Updated : Sep 11, 2019 in Articles

Olympic Venues That Were Completely Abandoned

There’s a lot involved in campaigning to host
the Olympic Games. Even the loser cities spend an insane amount
of money — and the winning cities take home just an estimated $5 to $6 billion (half of
which goes to the Olympic Committee!). Hosting the games is a lose-lose situation,
and cities all over the world pour millions and billions into construction that looks
great on TV but is hugely impractical for everyday life. These stunning Olympic venues were left to
be reclaimed by nature, graffiti artists, and more. Sarajevo’s bobsled track The 1984 Winter Olympics were a huge success,
and according to Atlas Obscura, the bobsled track was more than 4,200 feet long, had 13
turns, and definitely cost a pretty penny. The state-of-the-art track was reused for
post-Olympic competitions, but when war broke out, it was used for something else. The Smithsonian reports that you can still
see holes drilled into the track by Bosnian-Serb troops who used it as an artillery stronghold
during the Siege of Sarajevo. By the time the war was over, the entire thing
was pockmarked with bullet holes. The track was never repaired, and although
there was talk of renovating it, Reuters reported it wasn’t worth the continued cost of its
upkeep. Linnahall’s Communist grandeur Moscow hosted the Summer Olympics in 1980,
and it was just as controversial as you’d think. There was a massive boycott of the games,
with around 60 countries refusing to attend, but that didn’t stop the U.S.S.R. from building
some insane venues. The Estonian city of Tallinn hosted the sailing
events, and has since repurposed the hotel and the Olympic Sailing Centre as a hotel
and casino, but the Lenin Palace of Culture and Sport wasn’t so lucky. According to Estonian World, Linnahall was
used as a concert hall in the years after the Olympics. But times changed, and it was finally abandoned
in 2009. While some say it’s a Communist cultural ziggurat,
others say it’s a great place for graffiti. Beijing is left for the birds Beijing went wild with its 2008 Olympic venues. And one of the most beautiful buildings was
the Bird’s Nest. The stadium cost a whopping $480 million just
to build, plus another $11 million in annual maintenance. The stadium has since failed to attract a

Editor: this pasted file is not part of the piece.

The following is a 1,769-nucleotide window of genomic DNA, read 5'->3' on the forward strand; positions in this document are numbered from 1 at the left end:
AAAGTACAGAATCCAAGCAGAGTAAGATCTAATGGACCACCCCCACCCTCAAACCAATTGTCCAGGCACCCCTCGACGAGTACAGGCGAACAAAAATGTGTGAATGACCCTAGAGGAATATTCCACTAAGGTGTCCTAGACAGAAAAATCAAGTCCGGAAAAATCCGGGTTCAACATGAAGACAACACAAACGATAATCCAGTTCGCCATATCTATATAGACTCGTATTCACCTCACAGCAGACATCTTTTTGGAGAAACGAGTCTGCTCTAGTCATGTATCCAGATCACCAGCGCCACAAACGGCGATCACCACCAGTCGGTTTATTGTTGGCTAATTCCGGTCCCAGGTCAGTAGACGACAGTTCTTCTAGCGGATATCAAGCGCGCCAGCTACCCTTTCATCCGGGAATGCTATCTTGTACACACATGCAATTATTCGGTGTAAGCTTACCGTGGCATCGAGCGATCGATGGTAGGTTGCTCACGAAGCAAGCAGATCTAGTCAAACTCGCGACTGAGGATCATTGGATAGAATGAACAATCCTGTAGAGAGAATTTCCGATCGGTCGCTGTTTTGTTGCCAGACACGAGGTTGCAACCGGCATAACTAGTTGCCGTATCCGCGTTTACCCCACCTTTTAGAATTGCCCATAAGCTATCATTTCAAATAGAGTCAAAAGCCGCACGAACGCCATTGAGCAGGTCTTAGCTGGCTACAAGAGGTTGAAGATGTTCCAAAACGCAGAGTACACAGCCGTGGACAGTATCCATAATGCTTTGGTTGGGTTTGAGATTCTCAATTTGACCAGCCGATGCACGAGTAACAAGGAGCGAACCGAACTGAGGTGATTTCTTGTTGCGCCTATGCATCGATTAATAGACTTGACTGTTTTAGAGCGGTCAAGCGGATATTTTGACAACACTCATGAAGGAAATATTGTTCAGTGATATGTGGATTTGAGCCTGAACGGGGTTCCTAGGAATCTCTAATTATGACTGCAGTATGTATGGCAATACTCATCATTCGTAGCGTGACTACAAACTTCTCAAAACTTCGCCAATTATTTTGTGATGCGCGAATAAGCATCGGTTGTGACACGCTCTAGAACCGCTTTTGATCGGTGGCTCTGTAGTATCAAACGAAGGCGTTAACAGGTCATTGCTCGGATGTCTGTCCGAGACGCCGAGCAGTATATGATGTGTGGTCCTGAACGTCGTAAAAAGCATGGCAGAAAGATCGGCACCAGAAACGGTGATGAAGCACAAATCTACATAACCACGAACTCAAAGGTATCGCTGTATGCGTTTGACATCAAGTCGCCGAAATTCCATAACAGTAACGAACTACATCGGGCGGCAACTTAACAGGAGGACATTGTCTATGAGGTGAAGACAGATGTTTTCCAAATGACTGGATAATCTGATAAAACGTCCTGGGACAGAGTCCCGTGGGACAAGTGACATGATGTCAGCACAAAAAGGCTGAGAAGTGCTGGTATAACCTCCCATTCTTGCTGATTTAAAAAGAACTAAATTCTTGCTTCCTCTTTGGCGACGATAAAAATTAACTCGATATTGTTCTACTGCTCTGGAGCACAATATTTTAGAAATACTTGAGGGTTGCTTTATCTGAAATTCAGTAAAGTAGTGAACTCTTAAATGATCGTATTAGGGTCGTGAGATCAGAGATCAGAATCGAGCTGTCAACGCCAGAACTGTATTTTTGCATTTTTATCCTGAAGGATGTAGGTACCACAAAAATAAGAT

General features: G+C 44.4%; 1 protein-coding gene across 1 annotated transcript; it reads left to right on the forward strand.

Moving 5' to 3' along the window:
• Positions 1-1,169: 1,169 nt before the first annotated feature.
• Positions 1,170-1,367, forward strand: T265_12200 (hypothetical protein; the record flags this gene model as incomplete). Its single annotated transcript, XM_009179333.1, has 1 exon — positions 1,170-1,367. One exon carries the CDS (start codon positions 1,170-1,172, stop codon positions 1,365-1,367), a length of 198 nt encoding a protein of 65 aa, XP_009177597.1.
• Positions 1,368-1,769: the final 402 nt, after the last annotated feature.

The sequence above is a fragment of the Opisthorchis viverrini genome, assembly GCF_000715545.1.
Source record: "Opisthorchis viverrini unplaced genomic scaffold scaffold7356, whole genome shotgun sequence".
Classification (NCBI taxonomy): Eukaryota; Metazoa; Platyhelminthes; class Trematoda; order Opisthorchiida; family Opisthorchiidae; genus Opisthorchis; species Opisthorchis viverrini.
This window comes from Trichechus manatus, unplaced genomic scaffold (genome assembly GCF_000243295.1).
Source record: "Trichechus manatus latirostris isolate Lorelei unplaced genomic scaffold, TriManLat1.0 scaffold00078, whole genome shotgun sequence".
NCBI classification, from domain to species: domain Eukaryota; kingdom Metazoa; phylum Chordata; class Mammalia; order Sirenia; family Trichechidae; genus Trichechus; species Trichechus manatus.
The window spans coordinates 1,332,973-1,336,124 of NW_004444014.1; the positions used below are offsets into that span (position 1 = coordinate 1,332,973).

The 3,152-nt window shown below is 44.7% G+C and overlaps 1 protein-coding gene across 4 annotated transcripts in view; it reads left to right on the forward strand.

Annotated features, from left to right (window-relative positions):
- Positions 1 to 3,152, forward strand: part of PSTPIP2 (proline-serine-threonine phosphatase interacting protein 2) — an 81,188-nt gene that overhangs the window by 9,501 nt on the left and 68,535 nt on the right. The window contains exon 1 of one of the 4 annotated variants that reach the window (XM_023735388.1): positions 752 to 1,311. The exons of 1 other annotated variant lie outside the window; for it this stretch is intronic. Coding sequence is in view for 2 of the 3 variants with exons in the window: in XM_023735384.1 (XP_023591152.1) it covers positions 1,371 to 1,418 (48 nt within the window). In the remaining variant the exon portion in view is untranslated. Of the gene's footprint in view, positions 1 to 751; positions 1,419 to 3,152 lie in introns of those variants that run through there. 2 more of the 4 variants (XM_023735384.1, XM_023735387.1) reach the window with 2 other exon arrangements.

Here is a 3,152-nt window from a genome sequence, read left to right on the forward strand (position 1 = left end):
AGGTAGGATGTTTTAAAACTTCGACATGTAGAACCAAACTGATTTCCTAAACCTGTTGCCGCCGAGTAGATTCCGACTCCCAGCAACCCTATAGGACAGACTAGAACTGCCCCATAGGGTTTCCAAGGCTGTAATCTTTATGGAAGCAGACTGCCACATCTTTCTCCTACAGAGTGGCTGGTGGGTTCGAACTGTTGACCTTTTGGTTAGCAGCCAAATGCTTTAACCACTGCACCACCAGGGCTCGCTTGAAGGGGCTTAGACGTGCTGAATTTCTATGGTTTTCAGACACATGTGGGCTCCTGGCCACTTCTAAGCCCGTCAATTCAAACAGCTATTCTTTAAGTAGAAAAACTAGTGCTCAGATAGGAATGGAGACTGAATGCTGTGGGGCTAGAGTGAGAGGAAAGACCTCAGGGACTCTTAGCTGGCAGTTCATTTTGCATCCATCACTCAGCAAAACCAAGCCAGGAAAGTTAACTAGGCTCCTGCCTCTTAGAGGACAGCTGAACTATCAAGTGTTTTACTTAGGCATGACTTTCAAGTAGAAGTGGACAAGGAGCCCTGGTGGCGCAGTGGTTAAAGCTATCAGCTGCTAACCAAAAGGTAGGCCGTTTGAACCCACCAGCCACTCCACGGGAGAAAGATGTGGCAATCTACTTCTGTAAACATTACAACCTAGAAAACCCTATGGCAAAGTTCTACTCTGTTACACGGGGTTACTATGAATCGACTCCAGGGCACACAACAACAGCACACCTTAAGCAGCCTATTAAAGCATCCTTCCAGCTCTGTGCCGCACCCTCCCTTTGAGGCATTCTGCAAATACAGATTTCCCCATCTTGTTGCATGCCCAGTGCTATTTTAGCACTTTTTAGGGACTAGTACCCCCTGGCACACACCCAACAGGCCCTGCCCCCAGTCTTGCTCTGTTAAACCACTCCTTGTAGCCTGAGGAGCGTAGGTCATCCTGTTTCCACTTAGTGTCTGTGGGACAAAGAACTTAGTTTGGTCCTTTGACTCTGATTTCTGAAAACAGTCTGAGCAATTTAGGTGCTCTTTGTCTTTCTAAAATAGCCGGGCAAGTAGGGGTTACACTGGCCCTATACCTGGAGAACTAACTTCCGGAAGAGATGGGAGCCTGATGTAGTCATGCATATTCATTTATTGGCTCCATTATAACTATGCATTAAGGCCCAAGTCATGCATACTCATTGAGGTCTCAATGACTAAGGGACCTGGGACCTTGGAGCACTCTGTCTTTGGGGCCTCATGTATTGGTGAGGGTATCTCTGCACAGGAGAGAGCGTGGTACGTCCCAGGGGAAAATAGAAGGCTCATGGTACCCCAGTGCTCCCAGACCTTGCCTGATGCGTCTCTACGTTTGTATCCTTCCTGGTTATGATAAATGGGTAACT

regular tenant, but NPR says Beijing hasn’t given up on the money pit. Yet. With tourism on the decline, a dwindling number
of one-time events filling just some of the seats, and Beijing’s soccer team’s refusal
to make the stadium their permanent home, the Bird’s Nest’s only regular occupants are,
well, actual birds. Atlanta’s Olympic ruins When Atlanta hosted the 1996 games, field
hockey was played in a football stadium on the campus of the Morris Brown College. Lonely Planet reported the stadium was originally
built in 1948, and when photographer Jeff Hagerman found it in 2018, he said it was
a bit of an anomaly. The stadium (which was also used in 2006’s
We Are Marshall) was one of the few abandoned stadiums in the city. Curbed Atlanta reported that it was abandoned
in 2002 when the school gave its football program the ax. Athens’ aquatic center In the run-up to the 2004 Olympics, Athens
sank a total of $12.2 billion into building venues. And by 2008, they were $460 billion in debt. Even Olympic weightlifter-turned-Parliamentarian
Pyrros Dimas told the Associated Press it was: “The biggest mistake in our history.” The BBC reported the Aquatic Center was behind
schedule, and ultimately lacking a roof that would have protected athletes from the elements. Ten years later, the complex is drained and
dry, and completely abandoned. Hitler’s Olympic Village In 1936, Berlin hosted the Olympics, turning
it into an advertisement for the Aryan race… without making it look too obvious. The 5,000 athletes who showed up to compete
under the shadow of the Third Reich stayed in Hitler’s Olympic Village. And according to Abandoned Berlin, the community
had it all: luxury, a constant military presence, and Nazi propaganda. After the Olympic athletes left, the village
was host to another sort of community: a military one. According to Business Insider the last remaining
Soviet troops abandoned the village in 1992, and in spite of the fact there’s been talk
about restoring it, funding and location have consistently stood in the way. A crumbling aquatic center According to the Australian Broadcasting Corporation,
Rio’s 2016 Olympic Aquatic Center was designed to be a temporary structure that could be
disassembled after the games, and re-constructed in various Rio suburbs. But unfortunately, none of that actually happened. Within a year of the end of the Rio games,
the building was falling apart, and the water still left in one pool turned orange, thanks
to bugs in the stagnant water. But it’s not the only Olympic landmark in
Rio to be left abandoned. A record-setting stadium Rio’s Maracana Stadium was the centerpiece
of both the 2016 Olympics and Paralympics. According to CNN, it was actually constructed
for the 1950 FIFA World Cup. It was where Pele scored his 1,000th goal,
and it held a record-setting 200,000 people. It got a $500 million makeover in 2014 for
the World Cup, but following the Rio games, it was in bad shape. Mere months after the games, CNN reported
that about 10 percent of the stadium’s seats had been stolen, the field was dead, and the
roof was designated unsafe. However, the former Olympic venue was reopened
in March 2017, and seems to have been spiffed up. Who knows, maybe this stadium will live to
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